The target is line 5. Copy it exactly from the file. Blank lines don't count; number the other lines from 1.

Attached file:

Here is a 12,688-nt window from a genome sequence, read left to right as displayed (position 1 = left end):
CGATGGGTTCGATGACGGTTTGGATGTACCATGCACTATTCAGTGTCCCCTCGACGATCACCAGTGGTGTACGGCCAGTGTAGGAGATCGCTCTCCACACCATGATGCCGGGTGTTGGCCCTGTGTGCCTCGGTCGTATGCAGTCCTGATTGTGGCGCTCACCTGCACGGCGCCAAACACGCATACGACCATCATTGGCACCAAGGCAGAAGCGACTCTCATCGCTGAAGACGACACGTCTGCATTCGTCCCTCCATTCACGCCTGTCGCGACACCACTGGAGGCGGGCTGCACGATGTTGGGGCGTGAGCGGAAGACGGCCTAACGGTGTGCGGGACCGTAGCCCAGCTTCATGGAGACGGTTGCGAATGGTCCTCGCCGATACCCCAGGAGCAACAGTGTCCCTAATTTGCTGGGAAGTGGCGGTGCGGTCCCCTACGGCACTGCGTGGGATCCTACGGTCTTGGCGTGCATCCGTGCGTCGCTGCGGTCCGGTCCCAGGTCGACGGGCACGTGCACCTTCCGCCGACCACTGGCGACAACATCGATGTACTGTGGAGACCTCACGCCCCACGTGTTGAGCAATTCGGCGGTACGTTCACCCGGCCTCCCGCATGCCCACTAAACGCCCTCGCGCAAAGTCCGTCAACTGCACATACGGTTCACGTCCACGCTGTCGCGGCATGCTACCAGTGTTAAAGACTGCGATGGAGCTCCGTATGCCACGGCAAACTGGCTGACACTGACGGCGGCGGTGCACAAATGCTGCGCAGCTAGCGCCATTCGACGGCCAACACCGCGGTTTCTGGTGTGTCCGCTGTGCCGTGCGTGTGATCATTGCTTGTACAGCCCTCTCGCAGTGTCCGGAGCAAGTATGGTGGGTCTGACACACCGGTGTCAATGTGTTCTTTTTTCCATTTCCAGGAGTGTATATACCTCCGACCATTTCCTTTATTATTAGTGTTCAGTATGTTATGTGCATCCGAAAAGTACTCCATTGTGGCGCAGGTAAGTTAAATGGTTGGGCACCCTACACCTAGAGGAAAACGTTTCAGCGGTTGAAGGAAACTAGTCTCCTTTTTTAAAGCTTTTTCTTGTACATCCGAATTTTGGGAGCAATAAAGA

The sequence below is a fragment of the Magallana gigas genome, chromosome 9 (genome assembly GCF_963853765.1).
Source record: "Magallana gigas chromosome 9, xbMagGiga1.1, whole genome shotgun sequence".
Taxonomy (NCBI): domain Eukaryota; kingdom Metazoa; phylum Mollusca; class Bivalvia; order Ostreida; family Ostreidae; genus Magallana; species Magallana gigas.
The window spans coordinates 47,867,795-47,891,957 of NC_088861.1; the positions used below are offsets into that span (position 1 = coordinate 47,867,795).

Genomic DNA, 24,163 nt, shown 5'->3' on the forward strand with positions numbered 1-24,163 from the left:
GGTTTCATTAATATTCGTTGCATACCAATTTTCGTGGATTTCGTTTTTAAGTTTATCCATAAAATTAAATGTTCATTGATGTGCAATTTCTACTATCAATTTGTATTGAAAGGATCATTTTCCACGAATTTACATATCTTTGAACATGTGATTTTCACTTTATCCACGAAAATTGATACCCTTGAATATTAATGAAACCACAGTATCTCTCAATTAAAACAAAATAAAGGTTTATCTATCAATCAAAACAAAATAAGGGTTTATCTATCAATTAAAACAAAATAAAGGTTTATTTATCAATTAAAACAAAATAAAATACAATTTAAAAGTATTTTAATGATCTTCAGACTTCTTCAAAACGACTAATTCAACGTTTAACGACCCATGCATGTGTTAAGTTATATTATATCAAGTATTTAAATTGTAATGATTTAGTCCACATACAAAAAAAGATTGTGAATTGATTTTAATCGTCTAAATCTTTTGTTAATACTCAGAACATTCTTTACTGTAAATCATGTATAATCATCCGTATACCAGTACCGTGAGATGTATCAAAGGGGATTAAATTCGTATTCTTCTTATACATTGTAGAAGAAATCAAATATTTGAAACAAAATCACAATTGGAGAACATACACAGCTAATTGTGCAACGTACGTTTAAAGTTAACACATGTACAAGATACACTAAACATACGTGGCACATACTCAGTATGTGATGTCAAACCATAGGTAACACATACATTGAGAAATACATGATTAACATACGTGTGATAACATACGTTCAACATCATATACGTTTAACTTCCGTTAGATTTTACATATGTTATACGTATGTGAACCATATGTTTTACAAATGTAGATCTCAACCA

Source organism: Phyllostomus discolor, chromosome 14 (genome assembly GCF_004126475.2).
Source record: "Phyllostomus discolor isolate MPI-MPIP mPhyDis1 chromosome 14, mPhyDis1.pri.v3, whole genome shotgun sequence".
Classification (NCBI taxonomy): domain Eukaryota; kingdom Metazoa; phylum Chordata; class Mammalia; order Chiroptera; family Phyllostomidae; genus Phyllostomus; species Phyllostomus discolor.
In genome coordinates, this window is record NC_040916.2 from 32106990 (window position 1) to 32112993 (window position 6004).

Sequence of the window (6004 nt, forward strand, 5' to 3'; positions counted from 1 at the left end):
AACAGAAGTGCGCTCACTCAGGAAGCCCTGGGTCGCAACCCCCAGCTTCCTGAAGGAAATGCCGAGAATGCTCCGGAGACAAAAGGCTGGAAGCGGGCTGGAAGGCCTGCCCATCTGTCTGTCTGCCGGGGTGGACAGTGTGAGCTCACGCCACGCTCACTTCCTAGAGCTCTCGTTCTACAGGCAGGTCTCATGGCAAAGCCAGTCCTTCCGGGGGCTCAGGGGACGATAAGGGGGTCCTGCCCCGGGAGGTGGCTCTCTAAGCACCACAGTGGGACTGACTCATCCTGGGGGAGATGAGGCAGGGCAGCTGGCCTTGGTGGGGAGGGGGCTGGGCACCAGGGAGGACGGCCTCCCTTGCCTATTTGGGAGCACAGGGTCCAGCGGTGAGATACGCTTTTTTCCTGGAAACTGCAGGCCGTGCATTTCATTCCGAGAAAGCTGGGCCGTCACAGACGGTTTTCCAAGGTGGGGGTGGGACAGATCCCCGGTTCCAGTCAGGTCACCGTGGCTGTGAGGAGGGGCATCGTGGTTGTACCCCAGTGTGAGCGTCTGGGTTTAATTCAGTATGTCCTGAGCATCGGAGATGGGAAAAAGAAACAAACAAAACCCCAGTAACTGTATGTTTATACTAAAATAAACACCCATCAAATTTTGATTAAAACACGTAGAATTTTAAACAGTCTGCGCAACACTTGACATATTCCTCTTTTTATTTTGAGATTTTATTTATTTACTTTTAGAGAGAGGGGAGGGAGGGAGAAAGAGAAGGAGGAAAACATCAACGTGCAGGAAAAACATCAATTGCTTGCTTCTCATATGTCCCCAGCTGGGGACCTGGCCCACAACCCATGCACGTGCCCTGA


Taxonomy (NCBI): domain Eukaryota; kingdom Metazoa; phylum Mollusca; class Bivalvia; order Ostreida; family Ostreidae; genus Magallana; species Magallana gigas.